Latest News

May 4, 2017 - Senior send offs: Looking back on our editors’ time with the UNews              May 4, 2017 - The state of Saint Louis University              May 4, 2017 - Students call for clean energy in the St. Louis region              May 4, 2017 - Nootropics: A brain-power-enhancing life hack              May 4, 2017 - Why Lil Dicky is one of the greatest rappers alive              May 4, 2017 - Fiscal policy: A means toward an end              May 4, 2017 - Opinion: Meteorologist’s take on severe weather in sports              May 4, 2017 - Men’s tennis drops nailbiter to VCU             
Swastika at SLU sows distrust between students and DPS

Swastika at SLU sows distrust between students and DPS

“A lack of transparency results in distrust and a deep sense of insecurity.”  -The Dalai Lama. When I first toured Saint Louis University’s campus almost three years ago, my parents and I were both concerned for my safety as a student on an “urban” campus.  We were quickly comforted when student tour guides and faculty members alike repeatedly praised SLU’s Department of Public Safety (DPS), the largest regional licensed security officers in the city of St. Louis.

Since Wednesday, April 23, 2014, at approximately 2:00 a.m., I have begun to wonder how much of a façade contributes to SLU’s perceived sense of safety.  While I was not a victim of a personal or property crime on campus, I witnessed a bias incident, a hate crime, and I watched, horrified, as DPS officers wrote it off as a “prank” by “some kids.” According to the email sent to all SLU students, faculty and staff, “imagery depicting [an] offensive symbol regarding national origin/religion [was] discovered outside of [a] residence hall.”  According to me, a witness, a swastika constructed of candles was burning outside of Marguerite Hall.

According to Saint Louis University Division of Student Development’s Hate Crime and Bias-Related Incident Protocol found on SLU’s website, “the goal of this protocol is to: (i) address acts of hate, bias or other acts of intolerance that impact members of our University community, (ii) appropriately inform that community about such incidents and (iii) take appropriate actions to demonstrate that Saint Louis University will not tolerate incidents of hate, bias or other acts of intolerance.”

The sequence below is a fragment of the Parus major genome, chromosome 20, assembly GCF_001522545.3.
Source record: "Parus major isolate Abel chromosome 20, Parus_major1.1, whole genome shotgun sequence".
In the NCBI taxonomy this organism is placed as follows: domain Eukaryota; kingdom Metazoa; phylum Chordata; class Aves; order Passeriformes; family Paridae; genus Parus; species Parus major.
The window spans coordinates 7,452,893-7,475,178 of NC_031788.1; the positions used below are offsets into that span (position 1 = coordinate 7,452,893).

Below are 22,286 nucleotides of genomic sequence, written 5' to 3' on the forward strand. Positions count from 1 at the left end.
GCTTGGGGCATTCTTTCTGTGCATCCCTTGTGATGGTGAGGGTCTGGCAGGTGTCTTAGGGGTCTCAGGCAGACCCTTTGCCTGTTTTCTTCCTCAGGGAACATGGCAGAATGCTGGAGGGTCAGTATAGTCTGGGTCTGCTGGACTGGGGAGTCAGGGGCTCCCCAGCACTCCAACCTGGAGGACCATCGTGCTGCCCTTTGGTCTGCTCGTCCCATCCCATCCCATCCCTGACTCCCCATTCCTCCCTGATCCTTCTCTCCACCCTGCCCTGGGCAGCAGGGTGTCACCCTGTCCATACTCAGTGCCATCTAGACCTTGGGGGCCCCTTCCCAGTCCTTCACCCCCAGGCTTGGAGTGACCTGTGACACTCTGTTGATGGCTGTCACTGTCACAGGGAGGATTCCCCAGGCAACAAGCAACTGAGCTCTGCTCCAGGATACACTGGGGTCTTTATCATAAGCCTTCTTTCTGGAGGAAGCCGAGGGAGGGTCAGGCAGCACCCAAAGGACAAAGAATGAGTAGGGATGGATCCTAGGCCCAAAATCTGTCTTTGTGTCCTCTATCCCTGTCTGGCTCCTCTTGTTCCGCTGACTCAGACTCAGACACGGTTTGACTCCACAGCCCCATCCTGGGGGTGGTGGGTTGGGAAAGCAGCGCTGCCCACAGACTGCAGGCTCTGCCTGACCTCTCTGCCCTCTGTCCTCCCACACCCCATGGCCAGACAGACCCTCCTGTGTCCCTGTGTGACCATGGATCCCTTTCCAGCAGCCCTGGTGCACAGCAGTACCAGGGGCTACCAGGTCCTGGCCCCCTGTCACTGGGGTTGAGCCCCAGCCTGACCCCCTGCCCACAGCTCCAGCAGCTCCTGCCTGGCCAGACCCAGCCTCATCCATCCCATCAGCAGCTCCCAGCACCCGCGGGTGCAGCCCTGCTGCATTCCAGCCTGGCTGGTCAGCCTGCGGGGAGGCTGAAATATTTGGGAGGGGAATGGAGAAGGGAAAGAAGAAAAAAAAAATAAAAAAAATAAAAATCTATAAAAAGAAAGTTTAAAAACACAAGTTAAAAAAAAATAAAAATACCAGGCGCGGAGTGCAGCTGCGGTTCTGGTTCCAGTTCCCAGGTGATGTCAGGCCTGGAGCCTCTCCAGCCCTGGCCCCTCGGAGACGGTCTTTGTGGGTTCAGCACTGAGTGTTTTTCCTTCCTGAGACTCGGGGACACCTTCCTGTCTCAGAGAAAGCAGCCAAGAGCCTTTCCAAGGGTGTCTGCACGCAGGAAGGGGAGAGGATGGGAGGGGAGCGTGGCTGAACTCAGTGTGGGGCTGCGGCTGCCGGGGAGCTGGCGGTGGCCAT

On Wednesday morning, I was present as DPS officers failed to address the act of hate, bias and intolerance adequately, failed to appropriately inform the SLU community about it and failed to take the necessary actions to demonstrate that SLU will not tolerate such incidents.  Instead of immediately recognizing that the swastika was a serious situation with enormous implications for many members of the SLU community, the DPS officers handled the situation imprudently and insinuated that the three students who reported the crime were oversensitive and idealistic.  Furthermore, the only attempt to inform the SLU community was a brief and extremely vague sentence that was added to the ongoing Student Incident Log.  To view this report, one must open the “Update to Incident Report Log” email from the Office of Institutional Equity and Diversity, click on the link provided, enter one’s SLU Banner ID and password, and scroll to the latest report.  Because of this excessive process, many students, faculty and staff never access the available information about the reported bias incident.  By expressing their belief that the incident was “just kids being kids” or “a prank,” the DPS officers condoned the students’ behavior and ultimately allowed for the continuation of bias incidents on SLU’s campus.

Because the University has a vested interest in maintaining the image of a safe campus and because DPS is employed by the University, bias incidents that get reported to DPS are often concealed from the majority of members of the University community.

As students, it is time that we stand up against the acceptance of bias and injustice as the status quo on campus.  It is time that we urge University administrators and staff to adhere to the protocols that have been established.

It is time that we call for more transparency during the process of reporting and investigating bias incidents.  It is time to reclaim our beloved Saint Louis University so that every member of our community feels safe and celebrated, regardless of their race, religion, class, gender identity, sexual orientation or political affiliation.

Leave a Reply

Your email address will not be published.